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Amplitude-Modulation
Amplitude Modulation
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High Level (Plate) Amplitude Modulation 

    In the design of an AM transmitter there are two ways to go: 

 (1) The low level generation of AM (DSB + Carrier) and the progressive amplification of that RF signal with  the final stage being a Linear RF amplifier--Class AB.

In the case of the low level modulation approach, one could use either a 2 quadrant or 4 quadrant multiplier as the modulator. 

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The difference being: with the 2 quadrant multiplier, negative modulation of greater than 100% causes severe distortion as well as interference on adjacent bands. This is due to the carrier being cut off when the 2 quadrant multiplier cannot furnish any output for negative values of the modulating signals, hence the RF output becomes a pulsed spectrum.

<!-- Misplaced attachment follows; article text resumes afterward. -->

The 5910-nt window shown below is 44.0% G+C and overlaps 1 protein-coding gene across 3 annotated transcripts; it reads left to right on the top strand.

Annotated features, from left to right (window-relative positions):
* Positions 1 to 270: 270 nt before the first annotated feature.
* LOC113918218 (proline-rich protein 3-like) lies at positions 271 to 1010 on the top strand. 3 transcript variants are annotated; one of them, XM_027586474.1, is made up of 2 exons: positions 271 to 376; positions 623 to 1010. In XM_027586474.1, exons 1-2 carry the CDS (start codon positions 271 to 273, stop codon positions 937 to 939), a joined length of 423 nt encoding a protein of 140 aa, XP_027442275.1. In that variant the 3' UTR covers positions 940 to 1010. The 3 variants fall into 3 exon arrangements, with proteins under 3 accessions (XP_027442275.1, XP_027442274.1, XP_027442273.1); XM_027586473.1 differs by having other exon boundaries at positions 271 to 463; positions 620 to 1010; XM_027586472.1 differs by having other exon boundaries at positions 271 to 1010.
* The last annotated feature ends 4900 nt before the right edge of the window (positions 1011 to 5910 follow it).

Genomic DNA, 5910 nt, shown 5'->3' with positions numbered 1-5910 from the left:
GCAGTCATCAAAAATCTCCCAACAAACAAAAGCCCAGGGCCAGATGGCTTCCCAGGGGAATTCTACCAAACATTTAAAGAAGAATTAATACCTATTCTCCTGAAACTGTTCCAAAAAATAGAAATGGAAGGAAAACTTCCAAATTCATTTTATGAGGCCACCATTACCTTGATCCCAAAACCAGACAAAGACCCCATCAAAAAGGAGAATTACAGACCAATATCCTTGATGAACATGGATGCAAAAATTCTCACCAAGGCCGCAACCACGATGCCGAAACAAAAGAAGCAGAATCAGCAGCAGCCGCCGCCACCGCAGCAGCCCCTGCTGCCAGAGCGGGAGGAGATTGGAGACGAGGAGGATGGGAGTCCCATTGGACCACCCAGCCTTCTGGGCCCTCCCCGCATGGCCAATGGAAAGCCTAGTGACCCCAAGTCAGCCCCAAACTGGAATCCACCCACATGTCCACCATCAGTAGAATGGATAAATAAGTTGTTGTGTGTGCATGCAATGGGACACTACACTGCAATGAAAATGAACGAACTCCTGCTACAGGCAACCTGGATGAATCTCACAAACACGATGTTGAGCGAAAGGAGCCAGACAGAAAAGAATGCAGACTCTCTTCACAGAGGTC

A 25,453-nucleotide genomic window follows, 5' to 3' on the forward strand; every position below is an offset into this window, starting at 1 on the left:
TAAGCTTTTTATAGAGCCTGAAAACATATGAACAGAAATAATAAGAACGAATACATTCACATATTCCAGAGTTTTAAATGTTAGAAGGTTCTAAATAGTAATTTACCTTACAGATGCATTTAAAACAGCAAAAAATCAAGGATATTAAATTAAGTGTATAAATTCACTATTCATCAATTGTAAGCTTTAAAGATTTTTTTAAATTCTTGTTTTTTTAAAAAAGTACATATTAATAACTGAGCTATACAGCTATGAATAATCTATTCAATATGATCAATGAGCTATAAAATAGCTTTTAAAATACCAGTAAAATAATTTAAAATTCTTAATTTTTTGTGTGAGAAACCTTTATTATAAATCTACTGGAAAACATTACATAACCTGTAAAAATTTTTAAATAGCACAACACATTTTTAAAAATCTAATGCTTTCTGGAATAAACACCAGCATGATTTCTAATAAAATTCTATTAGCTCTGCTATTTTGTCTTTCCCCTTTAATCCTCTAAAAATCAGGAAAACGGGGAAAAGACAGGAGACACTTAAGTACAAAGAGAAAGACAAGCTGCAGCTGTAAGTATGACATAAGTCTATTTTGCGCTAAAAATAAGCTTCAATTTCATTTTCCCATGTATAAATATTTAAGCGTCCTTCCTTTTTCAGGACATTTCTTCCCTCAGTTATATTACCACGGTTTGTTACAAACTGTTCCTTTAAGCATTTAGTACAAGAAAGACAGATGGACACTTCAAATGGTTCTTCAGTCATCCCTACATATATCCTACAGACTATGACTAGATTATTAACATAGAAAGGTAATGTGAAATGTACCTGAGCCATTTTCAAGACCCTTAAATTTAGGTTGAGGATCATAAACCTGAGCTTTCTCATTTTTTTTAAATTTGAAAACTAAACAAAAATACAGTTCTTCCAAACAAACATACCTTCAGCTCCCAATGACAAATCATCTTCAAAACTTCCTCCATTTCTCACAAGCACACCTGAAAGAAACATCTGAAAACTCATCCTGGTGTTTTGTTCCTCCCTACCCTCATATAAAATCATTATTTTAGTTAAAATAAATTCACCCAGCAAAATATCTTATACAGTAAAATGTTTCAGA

If, however, a 4 quadrant multiplier is used, negative modulation starts to appear as a double sideband suppressed carrier--or in this case, reduced carrier.
(2) The second method is the progressive amplification of only the Carrier Wave with the output stage being, a more efficient, Class C (non-linear) RF amplifier; the modulation is introduced as a very high level audio signal at the final stage --more precisely, the positive plate supply of the RF "Final" Amplifier is made to vary as the modulation audio input signal. 

The High Level modulation cannot handle negative modulation of greater than 100%. As with the 2 quadrant multiplier in the first approach, the carrier is cut off during negative peaks that exceed 100% negative modulation. 

Most commercial AM and FM transmitter output stages--called "Finals"--use Class "C" amplifiers. 

Other transmitters, like Television (visual), SSB, etc., use "Linear Amplifiers," Class AB1 or AB2, which are a combination of Class A and Class B (both being much less efficient than the Class C amplifier)
 

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Overmodulation as seen at the Receiver
See also:   DSB---SSB---FM---QAM---Mix & Mod

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